ECB hints at further stimulus to combat low inflation
The European Central Bank (ECB) has said it will provide "further stimulus" to the eurozone economy if inflation in the bloc continues to remain low.
Mario Draghi, the bank's president, said a stronger euro would act as a trigger to looser monetary policy.
The rise of the single currency's exchange rate is one of the main reasons eurozone inflation is at a dangerously low 0.5%.
One of Mr Draghi's stimulus options would be quantitative easing (QE).
That is something the International Monetary Fund (IMF) has been suggesting as concerns grow about deflation in the eurozone.
Speaking after the IMF's spring meeting in Washington, Mr Draghi hinted that QE - the large-scale purchase of financial assets - may be needed.
"If you want policy to remain as accommodative as now, a further strengthening of the exchange rate would require further stimulus," he said.
Earlier this month the ECB kept interest rates steady, at a historic low of 0.25%, but Mr Draghi said its members were unanimous in their willingness to begin QE if inflation stayed well below their 2% target.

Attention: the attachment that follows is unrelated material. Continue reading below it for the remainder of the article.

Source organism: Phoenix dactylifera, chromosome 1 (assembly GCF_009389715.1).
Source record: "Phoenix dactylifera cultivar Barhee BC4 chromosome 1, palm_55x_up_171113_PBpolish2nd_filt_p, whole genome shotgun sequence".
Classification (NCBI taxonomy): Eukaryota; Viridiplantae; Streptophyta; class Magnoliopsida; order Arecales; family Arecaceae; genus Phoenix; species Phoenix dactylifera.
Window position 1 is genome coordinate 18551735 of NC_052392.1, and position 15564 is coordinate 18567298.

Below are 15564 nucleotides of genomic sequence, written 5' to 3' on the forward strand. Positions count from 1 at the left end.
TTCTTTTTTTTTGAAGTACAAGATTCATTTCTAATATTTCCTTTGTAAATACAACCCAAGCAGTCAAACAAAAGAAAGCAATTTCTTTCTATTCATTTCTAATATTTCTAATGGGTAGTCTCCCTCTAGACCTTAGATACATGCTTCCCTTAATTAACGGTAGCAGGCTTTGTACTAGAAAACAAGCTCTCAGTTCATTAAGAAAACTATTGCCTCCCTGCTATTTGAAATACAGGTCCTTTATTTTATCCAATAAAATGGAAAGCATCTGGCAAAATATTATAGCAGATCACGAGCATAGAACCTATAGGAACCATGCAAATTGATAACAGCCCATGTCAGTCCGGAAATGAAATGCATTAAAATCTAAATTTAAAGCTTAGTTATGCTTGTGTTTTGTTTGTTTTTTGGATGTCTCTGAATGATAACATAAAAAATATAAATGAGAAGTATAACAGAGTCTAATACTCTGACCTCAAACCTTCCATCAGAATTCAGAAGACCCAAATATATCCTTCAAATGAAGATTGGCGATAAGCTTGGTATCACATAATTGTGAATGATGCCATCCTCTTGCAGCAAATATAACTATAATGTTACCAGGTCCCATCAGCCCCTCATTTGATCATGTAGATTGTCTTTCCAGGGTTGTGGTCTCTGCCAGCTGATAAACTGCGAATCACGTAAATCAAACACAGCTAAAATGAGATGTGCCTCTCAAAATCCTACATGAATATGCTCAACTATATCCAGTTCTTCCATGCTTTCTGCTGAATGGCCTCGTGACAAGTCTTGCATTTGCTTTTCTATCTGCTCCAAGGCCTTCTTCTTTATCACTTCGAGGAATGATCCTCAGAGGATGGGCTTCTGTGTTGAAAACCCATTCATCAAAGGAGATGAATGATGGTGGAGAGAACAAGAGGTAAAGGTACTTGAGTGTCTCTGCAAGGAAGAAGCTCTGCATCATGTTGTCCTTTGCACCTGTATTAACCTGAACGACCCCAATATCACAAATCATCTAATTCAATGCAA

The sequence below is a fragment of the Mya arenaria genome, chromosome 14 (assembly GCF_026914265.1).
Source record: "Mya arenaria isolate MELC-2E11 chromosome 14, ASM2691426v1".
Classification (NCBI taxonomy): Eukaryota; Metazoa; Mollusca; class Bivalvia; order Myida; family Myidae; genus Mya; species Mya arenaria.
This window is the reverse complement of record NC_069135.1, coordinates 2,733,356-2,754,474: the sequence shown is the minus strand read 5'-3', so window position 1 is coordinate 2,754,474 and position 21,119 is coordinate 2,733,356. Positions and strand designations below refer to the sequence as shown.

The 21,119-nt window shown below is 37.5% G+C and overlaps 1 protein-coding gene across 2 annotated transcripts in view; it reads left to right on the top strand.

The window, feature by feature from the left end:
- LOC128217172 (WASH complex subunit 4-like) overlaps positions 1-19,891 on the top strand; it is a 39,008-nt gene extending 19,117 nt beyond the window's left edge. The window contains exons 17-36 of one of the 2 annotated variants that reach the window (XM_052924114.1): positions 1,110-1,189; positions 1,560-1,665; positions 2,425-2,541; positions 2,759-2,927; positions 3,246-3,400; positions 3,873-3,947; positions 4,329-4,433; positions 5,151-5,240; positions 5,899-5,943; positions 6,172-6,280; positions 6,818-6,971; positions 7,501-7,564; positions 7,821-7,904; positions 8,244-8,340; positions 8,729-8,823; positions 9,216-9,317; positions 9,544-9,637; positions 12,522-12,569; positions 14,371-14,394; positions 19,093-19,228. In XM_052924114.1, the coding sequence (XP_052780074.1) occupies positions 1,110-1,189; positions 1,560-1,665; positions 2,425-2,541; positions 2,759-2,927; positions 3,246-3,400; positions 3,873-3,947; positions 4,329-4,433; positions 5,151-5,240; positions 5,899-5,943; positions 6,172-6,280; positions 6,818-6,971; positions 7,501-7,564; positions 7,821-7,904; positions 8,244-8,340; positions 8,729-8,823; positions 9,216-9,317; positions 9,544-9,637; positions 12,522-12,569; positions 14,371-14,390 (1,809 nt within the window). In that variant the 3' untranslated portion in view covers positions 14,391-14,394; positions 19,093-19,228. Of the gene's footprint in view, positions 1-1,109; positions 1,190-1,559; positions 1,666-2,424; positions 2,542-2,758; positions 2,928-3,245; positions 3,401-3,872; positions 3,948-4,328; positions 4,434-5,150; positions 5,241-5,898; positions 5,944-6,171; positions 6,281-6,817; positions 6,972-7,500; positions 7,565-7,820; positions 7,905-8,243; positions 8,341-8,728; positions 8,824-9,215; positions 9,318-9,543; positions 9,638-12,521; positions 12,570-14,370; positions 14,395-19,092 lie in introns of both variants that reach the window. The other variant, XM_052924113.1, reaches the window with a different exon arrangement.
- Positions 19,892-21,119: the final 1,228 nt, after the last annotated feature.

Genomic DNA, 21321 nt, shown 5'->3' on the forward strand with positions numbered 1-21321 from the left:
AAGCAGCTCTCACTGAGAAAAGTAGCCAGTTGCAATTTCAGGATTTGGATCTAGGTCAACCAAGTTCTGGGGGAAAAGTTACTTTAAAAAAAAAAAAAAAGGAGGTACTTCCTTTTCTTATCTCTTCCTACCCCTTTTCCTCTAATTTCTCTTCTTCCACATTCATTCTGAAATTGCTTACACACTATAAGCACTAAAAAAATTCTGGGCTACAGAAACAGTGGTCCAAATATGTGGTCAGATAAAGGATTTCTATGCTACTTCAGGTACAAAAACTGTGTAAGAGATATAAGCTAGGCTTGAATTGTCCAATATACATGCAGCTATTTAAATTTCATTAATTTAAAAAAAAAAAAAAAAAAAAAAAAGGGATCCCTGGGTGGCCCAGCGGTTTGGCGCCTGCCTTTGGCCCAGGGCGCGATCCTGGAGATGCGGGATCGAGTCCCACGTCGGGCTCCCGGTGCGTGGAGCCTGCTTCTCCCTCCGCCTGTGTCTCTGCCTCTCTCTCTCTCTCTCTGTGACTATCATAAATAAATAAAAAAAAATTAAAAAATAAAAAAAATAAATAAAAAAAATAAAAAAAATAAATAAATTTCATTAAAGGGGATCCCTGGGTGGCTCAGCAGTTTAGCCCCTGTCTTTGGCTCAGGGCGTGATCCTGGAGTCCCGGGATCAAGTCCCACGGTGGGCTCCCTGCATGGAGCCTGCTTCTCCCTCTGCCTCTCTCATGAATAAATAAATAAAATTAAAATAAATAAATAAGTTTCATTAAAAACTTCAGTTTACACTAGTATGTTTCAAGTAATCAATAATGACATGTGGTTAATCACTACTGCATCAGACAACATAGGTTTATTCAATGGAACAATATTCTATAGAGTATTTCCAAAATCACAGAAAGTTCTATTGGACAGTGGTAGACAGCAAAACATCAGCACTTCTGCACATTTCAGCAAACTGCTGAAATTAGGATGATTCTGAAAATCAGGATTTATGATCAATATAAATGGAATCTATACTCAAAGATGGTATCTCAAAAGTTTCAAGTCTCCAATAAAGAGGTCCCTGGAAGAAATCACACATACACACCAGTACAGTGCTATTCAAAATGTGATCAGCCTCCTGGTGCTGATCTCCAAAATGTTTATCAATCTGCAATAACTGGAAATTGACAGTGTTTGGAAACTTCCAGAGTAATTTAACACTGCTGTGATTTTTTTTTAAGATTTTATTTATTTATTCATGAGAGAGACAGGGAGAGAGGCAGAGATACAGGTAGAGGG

Their fear is that falling inflation could harm the eurozone's fragile economic recovery by reducing consumer spending - because people would be likely to put off purchases, believing prices will continue to fall.
Low inflation also means governments and businesses find it more difficult to repay their debts.
However, most analysts believe Mr Draghi's more likely choice would be a further cut in the ECB's benchmark interest rate, currently at a record low of 0.25%.
The bank's policymakers recently raised the idea of cutting the rate to below zero, effectively charging banks that hold excess cash at the ECB.
Such measures could be needed, Mr Draghi said, because of a euro that has strengthened by nearly 5.5% against the dollar, and by nearly 10% against the Japanese yen in the last year.
The euro is currently worth $1.39.
The currency's strength, Mr Draghi said on Saturday, accounted for a half percentage point of the decline in the annual inflation rate.
"I have always said that the exchange rate is not a policy target, but it is important for price stability and growth," he added.
"What has happened over the last few months is that it has become more and more important for price stability."